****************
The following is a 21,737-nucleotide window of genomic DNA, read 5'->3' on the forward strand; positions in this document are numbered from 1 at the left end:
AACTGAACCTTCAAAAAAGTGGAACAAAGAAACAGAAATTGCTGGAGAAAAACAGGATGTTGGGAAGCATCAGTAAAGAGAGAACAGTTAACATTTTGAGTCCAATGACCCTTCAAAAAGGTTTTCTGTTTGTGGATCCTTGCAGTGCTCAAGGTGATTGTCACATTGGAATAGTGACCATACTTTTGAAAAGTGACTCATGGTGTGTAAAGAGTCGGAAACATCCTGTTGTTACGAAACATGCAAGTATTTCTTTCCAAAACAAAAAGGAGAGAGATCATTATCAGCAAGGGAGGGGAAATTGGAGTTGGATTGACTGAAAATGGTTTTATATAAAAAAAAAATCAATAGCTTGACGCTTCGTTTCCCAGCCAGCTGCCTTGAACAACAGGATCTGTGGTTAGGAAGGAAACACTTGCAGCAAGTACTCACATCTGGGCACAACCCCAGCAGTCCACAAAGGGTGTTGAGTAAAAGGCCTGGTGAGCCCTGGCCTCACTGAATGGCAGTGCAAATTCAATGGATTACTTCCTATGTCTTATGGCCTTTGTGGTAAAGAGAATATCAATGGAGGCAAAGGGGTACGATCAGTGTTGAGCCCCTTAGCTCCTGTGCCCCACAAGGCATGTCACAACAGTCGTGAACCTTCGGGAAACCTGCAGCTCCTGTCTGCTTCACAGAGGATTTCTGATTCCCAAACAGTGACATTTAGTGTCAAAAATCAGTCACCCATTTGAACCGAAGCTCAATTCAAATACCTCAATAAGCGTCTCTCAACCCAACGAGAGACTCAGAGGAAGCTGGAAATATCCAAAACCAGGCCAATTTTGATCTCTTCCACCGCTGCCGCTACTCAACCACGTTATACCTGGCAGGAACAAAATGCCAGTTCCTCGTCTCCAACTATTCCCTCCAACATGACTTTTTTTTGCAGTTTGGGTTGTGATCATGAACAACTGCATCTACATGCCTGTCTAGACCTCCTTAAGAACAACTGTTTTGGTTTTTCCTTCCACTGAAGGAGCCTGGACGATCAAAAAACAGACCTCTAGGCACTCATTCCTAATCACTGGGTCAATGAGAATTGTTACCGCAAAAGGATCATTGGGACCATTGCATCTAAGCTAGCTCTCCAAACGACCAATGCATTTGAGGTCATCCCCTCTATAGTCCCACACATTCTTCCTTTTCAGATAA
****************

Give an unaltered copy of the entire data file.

The following is a 21,737-nucleotide window of genomic DNA, read 5'->3' on the forward strand; positions in this document are numbered from 1 at the left end:
AACTGAACCTTCAAAAAAGTGGAACAAAGAAACAGAAATTGCTGGAGAAAAACAGGATGTTGGGAAGCATCAGTAAAGAGAGAACAGTTAACATTTTGAGTCCAATGACCCTTCAAAAAGGTTTTCTGTTTGTGGATCCTTGCAGTGCTCAAGGTGATTGTCACATTGGAATAGTGACCATACTTTTGAAAAGTGACTCATGGTGTGTAAAGAGTCGGAAACATCCTGTTGTTACGAAACATGCAAGTATTTCTTTCCAAAACAAAAAGGAGAGAGATCATTATCAGCAAGGGAGGGGAAATTGGAGTTGGATTGACTGAAAATGGTTTTATATAAAAAAAAAATCAATAGCTTGACGCTTCGTTTCCCAGCCAGCTGCCTTGAACAACAGGATCTGTGGTTAGGAAGGAAACACTTGCAGCAAGTACTCACATCTGGGCACAACCCCAGCAGTCCACAAAGGGTGTTGAGTAAAAGGCCTGGTGAGCCCTGGCCTCACTGAATGGCAGTGCAAATTCAATGGATTACTTCCTATGTCTTATGGCCTTTGTGGTAAAGAGAATATCAATGGAGGCAAAGGGGTACGATCAGTGTTGAGCCCCTTAGCTCCTGTGCCCCACAAGGCATGTCACAACAGTCGTGAACCTTCGGGAAACCTGCAGCTCCTGTCTGCTTCACAGAGGATTTCTGATTCCCAAACAGTGACATTTAGTGTCAAAAATCAGTCACCCATTTGAACCGAAGCTCAATTCAAATACCTCAATAAGCGTCTCTCAACCCAACGAGAGACTCAGAGGAAGCTGGAAATATCCAAAACCAGGCCAATTTTGATCTCTTCCACCGCTGCCGCTACTCAACCACGTTATACCTGGCAGGAACAAAATGCCAGTTCCTCGTCTCCAACTATTCCCTCCAACATGACTTTTTTTTGCAGTTTGGGTTGTGATCATGAACAACTGCATCTACATGCCTGTCTAGACCTCCTTAAGAACAACTGTTTTGGTTTTTCCTTCCACTGAAGGAGCCTGGACGATCAAAAAACAGACCTCTAGGCACTCATTCCTAATCACTGGGTCAATGAGAATTGTTACCGCAAAAGGATCATTGGGACCATTGCATCTAAGCTAGCTCTCCAAACGACCAATGCATTTGAGGTCATCCCCTCTATAGTCCCACACATTCTTCCTTTTCAGATAA